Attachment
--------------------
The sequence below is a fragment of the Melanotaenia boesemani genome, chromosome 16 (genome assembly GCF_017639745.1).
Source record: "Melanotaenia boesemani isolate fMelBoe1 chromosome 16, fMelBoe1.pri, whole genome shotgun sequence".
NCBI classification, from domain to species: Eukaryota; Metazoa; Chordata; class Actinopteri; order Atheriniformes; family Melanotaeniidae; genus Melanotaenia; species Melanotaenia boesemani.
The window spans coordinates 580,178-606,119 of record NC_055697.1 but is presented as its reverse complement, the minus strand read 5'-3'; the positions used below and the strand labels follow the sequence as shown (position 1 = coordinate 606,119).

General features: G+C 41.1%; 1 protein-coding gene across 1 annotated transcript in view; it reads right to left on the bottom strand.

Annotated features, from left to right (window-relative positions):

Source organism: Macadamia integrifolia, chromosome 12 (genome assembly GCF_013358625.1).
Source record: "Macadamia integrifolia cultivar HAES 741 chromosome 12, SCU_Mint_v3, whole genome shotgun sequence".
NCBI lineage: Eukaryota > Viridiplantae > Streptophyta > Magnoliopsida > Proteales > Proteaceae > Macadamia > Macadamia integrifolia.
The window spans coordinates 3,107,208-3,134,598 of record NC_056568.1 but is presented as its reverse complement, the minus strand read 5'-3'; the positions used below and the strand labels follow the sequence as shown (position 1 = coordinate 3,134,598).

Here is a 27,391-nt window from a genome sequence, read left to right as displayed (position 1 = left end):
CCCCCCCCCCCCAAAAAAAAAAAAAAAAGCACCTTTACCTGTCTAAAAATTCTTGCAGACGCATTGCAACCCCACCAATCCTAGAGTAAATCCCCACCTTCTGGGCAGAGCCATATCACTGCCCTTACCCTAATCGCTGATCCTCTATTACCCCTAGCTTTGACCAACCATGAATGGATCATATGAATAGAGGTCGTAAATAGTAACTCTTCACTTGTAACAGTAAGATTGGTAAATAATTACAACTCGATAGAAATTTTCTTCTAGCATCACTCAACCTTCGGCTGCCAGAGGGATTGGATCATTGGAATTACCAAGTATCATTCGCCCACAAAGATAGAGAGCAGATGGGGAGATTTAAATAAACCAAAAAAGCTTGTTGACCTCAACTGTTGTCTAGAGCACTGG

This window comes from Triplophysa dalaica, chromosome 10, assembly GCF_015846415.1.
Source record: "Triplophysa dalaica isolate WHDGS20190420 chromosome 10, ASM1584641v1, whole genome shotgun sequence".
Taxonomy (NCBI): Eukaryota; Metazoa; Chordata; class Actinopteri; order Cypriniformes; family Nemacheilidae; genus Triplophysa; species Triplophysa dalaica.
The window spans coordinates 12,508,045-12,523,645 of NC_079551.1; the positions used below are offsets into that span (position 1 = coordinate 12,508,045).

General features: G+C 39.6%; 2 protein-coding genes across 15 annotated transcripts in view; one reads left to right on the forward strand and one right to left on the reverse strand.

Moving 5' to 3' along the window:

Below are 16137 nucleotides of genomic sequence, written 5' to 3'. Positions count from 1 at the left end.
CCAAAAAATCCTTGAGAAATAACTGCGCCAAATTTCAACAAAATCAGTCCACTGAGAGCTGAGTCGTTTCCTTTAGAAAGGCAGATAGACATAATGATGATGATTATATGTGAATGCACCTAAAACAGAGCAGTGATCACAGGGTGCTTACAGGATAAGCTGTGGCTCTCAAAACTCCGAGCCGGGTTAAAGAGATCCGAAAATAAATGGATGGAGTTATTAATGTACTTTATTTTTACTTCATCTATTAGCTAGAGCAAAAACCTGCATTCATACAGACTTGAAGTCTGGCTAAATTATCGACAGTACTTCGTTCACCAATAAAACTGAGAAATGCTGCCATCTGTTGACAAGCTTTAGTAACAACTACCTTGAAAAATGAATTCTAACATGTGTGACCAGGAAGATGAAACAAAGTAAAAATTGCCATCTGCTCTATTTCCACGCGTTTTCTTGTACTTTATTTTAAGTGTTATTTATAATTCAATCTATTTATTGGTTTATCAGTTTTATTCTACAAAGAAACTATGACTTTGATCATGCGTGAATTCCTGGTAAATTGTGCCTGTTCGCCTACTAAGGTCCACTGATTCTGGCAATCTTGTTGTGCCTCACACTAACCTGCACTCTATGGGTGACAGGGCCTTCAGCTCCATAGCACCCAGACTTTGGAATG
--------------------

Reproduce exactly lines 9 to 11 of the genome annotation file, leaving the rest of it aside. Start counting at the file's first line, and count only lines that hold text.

NCBI lineage: Eukaryota > Viridiplantae > Streptophyta > Magnoliopsida > Proteales > Proteaceae > Macadamia > Macadamia integrifolia.
The window spans coordinates 3,107,208-3,134,598 of record NC_056568.1 but is presented as its reverse complement, the minus strand read 5'-3'; the positions used below and the strand labels follow the sequence as shown (position 1 = coordinate 3,134,598).

Here is a 27,391-nt window from a genome sequence, read left to right as displayed (position 1 = left end):